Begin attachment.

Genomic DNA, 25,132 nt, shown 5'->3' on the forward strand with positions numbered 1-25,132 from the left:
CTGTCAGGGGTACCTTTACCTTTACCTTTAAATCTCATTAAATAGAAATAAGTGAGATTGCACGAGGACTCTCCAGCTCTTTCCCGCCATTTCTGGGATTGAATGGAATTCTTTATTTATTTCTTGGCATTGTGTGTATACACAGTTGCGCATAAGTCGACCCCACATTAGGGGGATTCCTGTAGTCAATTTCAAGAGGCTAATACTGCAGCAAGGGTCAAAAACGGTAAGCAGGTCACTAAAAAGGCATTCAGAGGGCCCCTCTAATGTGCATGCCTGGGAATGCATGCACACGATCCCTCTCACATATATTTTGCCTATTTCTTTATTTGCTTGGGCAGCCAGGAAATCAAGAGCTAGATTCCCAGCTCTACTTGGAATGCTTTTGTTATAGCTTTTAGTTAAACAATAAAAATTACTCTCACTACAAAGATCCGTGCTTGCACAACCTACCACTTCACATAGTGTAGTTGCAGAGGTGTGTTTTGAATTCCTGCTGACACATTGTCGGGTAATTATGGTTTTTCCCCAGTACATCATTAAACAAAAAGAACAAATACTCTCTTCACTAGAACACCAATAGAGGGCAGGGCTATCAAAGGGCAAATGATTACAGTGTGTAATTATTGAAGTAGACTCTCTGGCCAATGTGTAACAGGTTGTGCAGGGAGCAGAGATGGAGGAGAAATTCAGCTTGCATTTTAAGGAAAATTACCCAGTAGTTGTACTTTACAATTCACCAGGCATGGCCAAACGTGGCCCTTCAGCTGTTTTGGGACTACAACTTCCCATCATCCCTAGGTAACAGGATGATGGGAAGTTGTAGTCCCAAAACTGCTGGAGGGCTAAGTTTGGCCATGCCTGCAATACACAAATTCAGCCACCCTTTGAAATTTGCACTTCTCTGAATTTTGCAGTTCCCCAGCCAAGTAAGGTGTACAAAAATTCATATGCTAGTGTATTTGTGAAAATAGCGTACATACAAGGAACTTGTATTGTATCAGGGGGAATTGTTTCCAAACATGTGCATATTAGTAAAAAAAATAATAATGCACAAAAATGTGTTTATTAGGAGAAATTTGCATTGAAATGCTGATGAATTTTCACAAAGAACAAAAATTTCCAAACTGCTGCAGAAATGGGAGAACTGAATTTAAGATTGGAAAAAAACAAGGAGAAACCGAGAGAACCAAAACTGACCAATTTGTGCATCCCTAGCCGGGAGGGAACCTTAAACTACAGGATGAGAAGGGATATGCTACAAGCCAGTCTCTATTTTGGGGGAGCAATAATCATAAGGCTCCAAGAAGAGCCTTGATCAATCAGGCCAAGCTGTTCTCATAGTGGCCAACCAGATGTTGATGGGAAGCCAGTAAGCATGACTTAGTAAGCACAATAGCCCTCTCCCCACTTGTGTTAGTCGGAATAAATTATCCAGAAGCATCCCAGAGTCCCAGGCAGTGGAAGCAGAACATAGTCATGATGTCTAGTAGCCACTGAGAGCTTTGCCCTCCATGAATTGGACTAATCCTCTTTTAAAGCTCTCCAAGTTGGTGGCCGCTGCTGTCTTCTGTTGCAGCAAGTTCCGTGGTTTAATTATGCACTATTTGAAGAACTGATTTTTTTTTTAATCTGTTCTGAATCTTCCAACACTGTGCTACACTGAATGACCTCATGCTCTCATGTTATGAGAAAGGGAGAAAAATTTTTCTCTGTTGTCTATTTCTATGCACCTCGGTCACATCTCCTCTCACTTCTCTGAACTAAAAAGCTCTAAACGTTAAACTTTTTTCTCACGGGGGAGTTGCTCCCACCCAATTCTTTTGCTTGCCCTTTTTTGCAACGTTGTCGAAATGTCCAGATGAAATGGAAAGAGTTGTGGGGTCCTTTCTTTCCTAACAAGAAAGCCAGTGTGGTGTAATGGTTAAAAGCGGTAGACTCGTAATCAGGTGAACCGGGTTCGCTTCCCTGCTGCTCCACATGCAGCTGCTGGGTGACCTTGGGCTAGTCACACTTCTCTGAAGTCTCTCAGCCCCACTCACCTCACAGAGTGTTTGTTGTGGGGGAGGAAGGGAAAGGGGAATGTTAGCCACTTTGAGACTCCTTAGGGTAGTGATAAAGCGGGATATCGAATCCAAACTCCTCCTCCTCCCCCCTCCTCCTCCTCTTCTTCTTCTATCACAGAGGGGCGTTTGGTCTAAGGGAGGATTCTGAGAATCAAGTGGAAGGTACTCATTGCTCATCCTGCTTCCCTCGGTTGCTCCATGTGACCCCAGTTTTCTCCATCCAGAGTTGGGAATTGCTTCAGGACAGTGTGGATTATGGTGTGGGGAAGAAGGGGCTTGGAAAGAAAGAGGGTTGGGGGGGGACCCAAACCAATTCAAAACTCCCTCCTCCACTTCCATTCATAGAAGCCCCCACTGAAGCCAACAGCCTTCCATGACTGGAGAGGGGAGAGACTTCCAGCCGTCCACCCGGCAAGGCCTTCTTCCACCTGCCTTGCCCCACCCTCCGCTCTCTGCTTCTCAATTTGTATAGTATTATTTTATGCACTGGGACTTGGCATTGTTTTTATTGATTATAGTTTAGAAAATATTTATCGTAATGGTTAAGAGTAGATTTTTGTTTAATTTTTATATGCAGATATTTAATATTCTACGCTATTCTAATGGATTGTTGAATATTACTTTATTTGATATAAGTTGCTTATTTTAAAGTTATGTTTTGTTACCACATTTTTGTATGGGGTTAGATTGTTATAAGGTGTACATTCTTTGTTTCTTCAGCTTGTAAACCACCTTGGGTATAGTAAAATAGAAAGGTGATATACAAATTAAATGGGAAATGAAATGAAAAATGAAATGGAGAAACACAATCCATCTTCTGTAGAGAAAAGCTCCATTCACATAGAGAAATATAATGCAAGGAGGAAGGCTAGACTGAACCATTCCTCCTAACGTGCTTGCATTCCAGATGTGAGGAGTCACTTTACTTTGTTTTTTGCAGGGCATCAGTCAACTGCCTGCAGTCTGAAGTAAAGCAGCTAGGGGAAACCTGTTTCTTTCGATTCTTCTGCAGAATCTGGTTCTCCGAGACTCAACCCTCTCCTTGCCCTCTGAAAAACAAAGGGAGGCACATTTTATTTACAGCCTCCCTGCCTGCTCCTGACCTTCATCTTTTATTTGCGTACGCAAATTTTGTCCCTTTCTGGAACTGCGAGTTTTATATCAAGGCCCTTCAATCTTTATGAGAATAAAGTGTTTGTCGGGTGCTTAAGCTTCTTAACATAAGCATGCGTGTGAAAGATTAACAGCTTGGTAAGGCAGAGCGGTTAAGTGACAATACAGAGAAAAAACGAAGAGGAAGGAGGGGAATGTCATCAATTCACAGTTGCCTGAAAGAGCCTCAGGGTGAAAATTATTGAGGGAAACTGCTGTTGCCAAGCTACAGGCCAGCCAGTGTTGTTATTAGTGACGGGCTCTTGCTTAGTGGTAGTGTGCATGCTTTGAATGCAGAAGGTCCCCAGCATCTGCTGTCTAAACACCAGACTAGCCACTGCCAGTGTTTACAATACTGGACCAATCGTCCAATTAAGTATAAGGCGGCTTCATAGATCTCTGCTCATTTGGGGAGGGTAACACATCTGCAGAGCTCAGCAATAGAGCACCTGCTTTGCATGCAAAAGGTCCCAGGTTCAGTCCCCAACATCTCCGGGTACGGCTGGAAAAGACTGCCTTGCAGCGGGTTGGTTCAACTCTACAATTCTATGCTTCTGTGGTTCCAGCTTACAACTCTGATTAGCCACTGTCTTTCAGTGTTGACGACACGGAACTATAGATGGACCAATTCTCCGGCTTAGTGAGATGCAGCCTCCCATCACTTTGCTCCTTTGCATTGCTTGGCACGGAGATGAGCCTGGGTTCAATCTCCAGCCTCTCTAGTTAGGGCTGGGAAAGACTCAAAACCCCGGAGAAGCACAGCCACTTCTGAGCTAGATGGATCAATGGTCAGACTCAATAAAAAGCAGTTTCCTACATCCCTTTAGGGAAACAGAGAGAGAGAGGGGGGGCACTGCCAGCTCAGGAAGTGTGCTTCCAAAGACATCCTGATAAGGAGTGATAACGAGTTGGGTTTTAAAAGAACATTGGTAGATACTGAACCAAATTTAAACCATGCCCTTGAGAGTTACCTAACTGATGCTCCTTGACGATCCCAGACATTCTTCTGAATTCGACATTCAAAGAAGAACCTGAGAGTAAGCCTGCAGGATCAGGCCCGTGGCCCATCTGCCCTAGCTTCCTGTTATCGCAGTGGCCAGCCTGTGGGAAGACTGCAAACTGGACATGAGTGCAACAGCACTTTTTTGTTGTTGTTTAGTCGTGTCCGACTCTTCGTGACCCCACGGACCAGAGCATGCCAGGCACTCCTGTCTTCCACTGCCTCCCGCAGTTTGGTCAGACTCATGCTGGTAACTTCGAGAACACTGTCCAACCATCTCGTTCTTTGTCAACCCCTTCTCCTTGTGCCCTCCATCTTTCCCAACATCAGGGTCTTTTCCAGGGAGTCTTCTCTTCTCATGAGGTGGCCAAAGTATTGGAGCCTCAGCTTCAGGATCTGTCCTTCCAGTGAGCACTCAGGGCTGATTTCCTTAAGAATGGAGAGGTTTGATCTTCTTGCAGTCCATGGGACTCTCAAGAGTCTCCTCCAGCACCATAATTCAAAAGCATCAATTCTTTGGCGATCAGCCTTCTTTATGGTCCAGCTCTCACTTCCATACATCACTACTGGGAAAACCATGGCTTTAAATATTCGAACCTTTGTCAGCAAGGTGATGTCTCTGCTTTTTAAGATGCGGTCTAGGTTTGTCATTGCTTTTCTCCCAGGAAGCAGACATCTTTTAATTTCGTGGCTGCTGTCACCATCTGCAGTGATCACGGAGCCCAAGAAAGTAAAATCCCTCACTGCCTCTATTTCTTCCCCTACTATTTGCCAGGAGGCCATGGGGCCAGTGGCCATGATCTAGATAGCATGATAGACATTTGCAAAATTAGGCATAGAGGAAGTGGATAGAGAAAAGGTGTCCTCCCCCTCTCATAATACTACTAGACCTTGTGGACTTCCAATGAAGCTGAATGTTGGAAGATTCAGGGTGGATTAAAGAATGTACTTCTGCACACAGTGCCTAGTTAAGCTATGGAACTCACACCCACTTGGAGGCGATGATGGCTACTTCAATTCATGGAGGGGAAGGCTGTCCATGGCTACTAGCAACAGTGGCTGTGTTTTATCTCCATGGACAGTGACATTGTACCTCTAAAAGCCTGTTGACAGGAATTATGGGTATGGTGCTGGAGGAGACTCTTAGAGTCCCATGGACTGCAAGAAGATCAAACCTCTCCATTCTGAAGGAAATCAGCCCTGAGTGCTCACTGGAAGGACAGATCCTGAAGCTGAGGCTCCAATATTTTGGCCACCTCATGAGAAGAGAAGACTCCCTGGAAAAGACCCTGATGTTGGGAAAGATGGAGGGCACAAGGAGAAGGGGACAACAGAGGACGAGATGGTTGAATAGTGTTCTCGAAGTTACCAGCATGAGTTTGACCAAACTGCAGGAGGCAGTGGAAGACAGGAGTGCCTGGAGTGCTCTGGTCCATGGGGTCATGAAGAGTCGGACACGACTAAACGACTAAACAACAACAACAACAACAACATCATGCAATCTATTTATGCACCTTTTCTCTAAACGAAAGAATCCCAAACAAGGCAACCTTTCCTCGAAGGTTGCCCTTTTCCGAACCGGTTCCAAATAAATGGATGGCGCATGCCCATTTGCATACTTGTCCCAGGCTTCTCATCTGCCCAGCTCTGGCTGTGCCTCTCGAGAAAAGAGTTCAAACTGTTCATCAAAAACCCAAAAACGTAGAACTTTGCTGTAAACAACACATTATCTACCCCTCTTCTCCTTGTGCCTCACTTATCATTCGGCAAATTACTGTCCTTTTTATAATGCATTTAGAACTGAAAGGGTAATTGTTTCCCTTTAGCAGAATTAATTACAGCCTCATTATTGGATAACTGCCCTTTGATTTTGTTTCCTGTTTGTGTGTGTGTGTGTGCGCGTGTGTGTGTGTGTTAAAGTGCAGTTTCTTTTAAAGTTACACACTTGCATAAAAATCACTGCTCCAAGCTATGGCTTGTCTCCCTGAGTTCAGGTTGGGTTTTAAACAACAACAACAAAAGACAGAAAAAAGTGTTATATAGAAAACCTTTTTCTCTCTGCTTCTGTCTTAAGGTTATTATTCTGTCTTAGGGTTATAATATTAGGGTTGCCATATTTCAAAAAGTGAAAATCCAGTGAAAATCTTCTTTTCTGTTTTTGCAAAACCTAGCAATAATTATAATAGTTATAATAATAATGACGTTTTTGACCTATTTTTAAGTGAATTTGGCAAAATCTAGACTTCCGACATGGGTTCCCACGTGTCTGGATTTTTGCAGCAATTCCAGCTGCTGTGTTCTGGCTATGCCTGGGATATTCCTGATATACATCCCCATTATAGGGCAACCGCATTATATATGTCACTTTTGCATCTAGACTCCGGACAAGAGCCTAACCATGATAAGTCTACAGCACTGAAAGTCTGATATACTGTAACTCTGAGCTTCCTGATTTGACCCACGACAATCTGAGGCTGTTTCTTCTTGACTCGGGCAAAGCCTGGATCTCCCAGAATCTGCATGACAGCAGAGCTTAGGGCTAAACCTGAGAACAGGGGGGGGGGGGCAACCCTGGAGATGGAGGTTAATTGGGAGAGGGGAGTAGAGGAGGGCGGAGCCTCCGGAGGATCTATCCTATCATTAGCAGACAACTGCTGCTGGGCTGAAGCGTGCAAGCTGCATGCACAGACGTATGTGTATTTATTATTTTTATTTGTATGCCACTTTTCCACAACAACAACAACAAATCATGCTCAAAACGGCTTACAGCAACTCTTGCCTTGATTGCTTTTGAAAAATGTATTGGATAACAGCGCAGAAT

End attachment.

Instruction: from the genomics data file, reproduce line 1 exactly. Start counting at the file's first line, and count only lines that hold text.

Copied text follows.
Genomic DNA, 25,132 nt, shown 5'->3' on the forward strand with positions numbered 1-25,132 from the left: